27. Anonymous says:

    The ia32 system manual do make a distinction between physical memory (RAM) and disk pagefile. The windows implemention (linux does this too I believe) uses non-present PTE to locate pagefile data, therefore, the more exact term is physical address that we use to refer to actual data storage in the system.

  28. Anonymous says:

    Dear God. Can’t we all just go AMD64 *right now* and forget these memory hacks ever existed?

  29. Anonymous says:

    "you can’t just take a linear address space (or range) of say 4GB and address it directly"

    Please elaborate on what you mean by "address it directly". You can do that today. It’s called a 32-bit pointer.

    By physical memory I mean things which are addressed via physical addresses.

  30. Anonymous says:

    Raymond, I would close the comments on this article now before everyone gets even more confused :)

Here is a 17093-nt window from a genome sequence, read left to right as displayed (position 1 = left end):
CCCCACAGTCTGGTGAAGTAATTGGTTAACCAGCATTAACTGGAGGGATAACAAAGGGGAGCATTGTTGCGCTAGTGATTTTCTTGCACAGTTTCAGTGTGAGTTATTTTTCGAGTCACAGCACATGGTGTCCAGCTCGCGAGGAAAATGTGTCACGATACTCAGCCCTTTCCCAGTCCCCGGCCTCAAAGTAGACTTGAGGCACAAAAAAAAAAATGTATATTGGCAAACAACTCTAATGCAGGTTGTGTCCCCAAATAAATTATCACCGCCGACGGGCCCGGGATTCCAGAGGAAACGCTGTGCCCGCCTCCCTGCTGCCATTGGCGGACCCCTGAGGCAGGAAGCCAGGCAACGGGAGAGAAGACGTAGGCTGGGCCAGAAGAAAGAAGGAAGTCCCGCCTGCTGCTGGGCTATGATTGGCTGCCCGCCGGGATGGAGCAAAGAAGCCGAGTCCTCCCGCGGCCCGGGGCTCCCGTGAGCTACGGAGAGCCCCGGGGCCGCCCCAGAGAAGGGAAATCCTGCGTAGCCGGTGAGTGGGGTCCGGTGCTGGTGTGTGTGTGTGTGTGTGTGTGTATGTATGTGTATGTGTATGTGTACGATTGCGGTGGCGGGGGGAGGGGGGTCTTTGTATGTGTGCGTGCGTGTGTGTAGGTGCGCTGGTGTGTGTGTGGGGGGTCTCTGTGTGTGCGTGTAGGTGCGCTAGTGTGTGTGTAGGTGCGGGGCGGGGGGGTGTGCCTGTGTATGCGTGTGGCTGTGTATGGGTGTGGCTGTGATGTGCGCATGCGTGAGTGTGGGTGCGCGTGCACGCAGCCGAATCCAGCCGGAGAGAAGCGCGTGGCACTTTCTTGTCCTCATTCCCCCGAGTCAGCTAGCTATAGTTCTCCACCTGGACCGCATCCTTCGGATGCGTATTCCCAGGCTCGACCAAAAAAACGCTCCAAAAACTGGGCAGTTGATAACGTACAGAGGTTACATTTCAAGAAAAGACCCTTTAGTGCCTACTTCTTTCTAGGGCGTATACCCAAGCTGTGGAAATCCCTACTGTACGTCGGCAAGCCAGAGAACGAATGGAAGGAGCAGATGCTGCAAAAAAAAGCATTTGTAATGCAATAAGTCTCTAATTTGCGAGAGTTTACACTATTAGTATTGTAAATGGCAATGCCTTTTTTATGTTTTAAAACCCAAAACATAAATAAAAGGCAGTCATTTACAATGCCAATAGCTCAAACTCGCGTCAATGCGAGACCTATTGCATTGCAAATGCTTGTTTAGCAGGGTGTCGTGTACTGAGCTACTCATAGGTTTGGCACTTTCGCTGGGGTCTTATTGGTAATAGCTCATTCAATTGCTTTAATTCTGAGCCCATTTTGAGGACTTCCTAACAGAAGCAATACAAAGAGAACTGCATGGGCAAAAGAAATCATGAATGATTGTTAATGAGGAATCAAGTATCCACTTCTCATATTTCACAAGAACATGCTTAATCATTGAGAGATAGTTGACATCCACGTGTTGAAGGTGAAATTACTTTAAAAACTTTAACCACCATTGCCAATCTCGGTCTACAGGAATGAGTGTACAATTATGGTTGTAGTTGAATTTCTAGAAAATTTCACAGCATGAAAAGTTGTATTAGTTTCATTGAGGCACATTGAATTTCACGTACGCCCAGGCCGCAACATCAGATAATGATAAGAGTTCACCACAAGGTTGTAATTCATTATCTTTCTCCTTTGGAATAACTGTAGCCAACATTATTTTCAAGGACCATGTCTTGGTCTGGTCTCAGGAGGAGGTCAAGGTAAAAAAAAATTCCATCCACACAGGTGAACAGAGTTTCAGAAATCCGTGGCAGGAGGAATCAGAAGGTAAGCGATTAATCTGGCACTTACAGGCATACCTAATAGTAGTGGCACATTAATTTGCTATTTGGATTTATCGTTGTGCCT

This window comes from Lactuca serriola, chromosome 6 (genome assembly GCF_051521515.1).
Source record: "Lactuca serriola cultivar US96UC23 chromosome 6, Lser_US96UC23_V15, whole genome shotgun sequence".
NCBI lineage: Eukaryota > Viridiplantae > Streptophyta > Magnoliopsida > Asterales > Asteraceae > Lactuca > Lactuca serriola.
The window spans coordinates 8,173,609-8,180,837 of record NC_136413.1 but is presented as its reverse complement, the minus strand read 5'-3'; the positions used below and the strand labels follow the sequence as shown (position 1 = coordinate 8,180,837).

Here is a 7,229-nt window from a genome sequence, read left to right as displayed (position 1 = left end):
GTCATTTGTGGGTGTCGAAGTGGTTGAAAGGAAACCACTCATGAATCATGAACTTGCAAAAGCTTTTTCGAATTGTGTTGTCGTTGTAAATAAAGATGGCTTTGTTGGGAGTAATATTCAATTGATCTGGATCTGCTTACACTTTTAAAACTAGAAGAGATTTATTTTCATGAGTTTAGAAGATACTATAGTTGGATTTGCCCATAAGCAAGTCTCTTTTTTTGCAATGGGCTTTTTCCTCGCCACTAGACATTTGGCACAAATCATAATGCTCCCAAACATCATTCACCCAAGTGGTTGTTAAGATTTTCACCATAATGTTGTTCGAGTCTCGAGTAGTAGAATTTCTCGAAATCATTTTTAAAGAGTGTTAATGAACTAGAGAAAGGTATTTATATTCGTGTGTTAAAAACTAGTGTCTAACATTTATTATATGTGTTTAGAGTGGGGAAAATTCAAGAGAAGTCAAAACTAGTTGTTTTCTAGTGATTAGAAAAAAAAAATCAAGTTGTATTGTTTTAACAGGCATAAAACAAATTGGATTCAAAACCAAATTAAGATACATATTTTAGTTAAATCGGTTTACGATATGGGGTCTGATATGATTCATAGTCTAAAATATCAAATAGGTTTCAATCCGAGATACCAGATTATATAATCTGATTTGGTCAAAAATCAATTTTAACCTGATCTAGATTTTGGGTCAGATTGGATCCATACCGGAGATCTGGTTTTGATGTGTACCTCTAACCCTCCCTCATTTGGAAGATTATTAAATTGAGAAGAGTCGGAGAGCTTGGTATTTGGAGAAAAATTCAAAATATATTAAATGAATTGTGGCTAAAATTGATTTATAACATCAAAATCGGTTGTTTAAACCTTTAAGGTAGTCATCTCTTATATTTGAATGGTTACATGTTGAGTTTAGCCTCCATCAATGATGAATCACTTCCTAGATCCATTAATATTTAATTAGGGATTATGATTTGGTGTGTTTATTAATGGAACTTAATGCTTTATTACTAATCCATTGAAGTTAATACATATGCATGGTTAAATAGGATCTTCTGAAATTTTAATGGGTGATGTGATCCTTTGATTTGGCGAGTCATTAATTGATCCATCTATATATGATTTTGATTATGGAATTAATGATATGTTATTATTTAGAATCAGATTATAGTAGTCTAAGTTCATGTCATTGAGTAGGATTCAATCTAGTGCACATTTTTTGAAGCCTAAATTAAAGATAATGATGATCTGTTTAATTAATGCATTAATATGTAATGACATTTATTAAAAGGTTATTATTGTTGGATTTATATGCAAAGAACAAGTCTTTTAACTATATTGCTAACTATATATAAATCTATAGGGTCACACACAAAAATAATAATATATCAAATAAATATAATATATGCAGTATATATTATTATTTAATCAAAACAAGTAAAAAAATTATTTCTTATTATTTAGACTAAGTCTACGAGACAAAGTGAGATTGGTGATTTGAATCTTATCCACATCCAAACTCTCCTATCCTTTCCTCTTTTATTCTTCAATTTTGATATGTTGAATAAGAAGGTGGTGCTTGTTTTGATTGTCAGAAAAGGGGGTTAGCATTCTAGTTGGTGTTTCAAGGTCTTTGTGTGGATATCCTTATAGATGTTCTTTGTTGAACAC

31. Anonymous says:

    Raymond –

    "Please elaborate on what you mean by "address it directly". You can do that today. It’s called a 32-bit pointer."

    Yeah, I’m just a dumb guy. But I’d have thought my meaning was actually pretty clear from everything else I wrote, I’m talking about addressing the 4GB you’ve mapped to what you’ve chosen to call "virtual memory". You can’t address that directly, only as you say yourself by mapping parts of it to a window in your 2GB address space.

    With the hardware mechanisms I’ve mentioned in a previous thread, data in a seperate address space can have a full range of say 4GB which can be directly addressed by suitable hardware registers, for what it’s worth.

  32. Anonymous says:

    Alas that’s not how the i386 works; more on this is scheduled for a future entry.

  33. Anonymous says:

    Andreas wrote:

    > Yeah, I got that, but if you do this setup

    > at a time when there’s only one thread (e.g.

    > at startup) it should be safe, right?

    Because of load-time DLL injection, and depending on the version of the OS and which libraries it needs, there’s no real way of 100% ensuring that.

    Paul Walker wrote: